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RECORD RACK

Eurythmics' 'Revenge' Is Sweet

July 13, 1986|STEVE POND

"REVENGE." Eurythmics. RCA.

Dave Stewart and Annie Lennox have a reputation for looking stylish, striking poses and wearing masks, and when we last heard from the British duo they were acting like American soulsters. On last year's "Be Yourself Tonight" they enlisted the likes of Aretha Franklin and Stevie Wonder and released pounding R&B tracks like "Would I Lie to You."

But with "Revenge," Eurythmics downplays the hard R&B, or at least integrates it more naturally into the alluring yet unsettling pop sound of the earlier records. It's a smart move that pays off. "Revenge" doesn't contain anything as bracing as "Lie to You," but its deeper pleasures make it the band's most mature, unforced and maybe even most soulful album.

Not a retreat by any means, the album recalls the delicate blend of "Sweet Dreams (Are Made of This)" and "Here Comes the Rain Again." Lennox's full-bodied, soothing voice glides equally well over the seamless pop-rock tunes and all-out rockers. But they never play it completely straight: Producer Stewart uses brittle guitar solos, crazed harmonica parts and other jagged quirks to punch holes in the music's smooth surface, while there's always a touch of dread in Lennox's velvet tones.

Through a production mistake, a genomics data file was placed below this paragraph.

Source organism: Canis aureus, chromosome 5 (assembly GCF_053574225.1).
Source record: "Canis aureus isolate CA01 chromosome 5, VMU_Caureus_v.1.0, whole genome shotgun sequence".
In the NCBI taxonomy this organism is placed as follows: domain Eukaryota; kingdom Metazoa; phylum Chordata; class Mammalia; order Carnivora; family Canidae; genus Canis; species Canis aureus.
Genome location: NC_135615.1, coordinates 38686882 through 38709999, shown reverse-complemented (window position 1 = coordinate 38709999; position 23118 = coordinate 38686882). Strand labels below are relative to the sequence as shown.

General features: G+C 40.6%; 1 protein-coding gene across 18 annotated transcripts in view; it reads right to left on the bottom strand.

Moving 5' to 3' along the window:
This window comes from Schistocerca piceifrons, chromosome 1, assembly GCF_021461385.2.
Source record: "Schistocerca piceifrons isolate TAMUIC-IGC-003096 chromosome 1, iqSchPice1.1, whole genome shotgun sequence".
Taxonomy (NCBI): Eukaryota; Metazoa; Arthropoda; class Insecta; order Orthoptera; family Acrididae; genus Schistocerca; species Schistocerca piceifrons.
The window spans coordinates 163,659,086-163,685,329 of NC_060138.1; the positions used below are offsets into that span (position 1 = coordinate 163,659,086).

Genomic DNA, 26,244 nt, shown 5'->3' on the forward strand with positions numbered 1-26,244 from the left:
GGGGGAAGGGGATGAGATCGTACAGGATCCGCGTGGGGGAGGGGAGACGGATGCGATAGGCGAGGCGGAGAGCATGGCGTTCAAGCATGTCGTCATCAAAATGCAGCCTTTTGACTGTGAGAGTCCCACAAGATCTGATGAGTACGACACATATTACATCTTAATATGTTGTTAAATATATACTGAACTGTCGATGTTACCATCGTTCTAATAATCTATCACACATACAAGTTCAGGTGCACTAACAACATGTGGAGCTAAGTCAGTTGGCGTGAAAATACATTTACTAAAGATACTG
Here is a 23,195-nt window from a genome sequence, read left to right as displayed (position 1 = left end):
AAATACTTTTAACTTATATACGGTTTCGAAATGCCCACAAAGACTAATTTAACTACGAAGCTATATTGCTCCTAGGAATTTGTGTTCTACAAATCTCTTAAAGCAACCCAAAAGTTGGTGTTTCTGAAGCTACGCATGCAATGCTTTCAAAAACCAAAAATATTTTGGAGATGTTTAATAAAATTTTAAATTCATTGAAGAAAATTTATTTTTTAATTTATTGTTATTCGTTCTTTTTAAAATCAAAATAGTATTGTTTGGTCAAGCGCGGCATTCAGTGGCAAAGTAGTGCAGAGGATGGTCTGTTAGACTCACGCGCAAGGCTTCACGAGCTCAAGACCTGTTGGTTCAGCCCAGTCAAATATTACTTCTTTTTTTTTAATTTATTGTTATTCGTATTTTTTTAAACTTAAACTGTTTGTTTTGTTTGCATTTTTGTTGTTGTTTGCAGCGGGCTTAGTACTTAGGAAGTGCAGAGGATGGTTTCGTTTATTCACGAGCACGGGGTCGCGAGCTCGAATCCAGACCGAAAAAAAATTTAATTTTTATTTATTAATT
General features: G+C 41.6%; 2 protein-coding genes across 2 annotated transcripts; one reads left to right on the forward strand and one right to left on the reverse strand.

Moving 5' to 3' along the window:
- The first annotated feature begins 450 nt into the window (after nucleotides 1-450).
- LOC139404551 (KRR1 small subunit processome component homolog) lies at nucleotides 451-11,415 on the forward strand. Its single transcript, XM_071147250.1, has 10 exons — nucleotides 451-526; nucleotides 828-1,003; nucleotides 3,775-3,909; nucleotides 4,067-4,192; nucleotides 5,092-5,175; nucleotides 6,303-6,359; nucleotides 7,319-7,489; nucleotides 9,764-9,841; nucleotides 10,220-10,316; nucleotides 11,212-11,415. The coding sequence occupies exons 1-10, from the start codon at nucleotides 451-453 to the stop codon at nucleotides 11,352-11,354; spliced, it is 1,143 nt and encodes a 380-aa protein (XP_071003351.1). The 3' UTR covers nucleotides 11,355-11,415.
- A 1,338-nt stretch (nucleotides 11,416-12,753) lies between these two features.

The LP is structured almost as a dialogue, dealing alternately with the promise of love and the reality of romantic betrayal. The songs of devotion ("When Tomorrow Comes," "The Miracle of Love") are imbued with the memory of hard times past and future; the tales of hurt ("Thorn in My Side," "The Last Time") are especially venomous because they're based on a strong sense of a wondrous potential denied.

That typical Eurythmics dichotomy comes through strongly in the record's two most memorable tunes. "When Tomorrow Comes" is a lovely, effortless song of commitment; its flip side is "A Little of You," a song of loss that is far darker but even more musically irresistible. Some of the record suffers by comparison, but for the most part "Revenge" is the sound of a band hitting its stride easily and gracefully.

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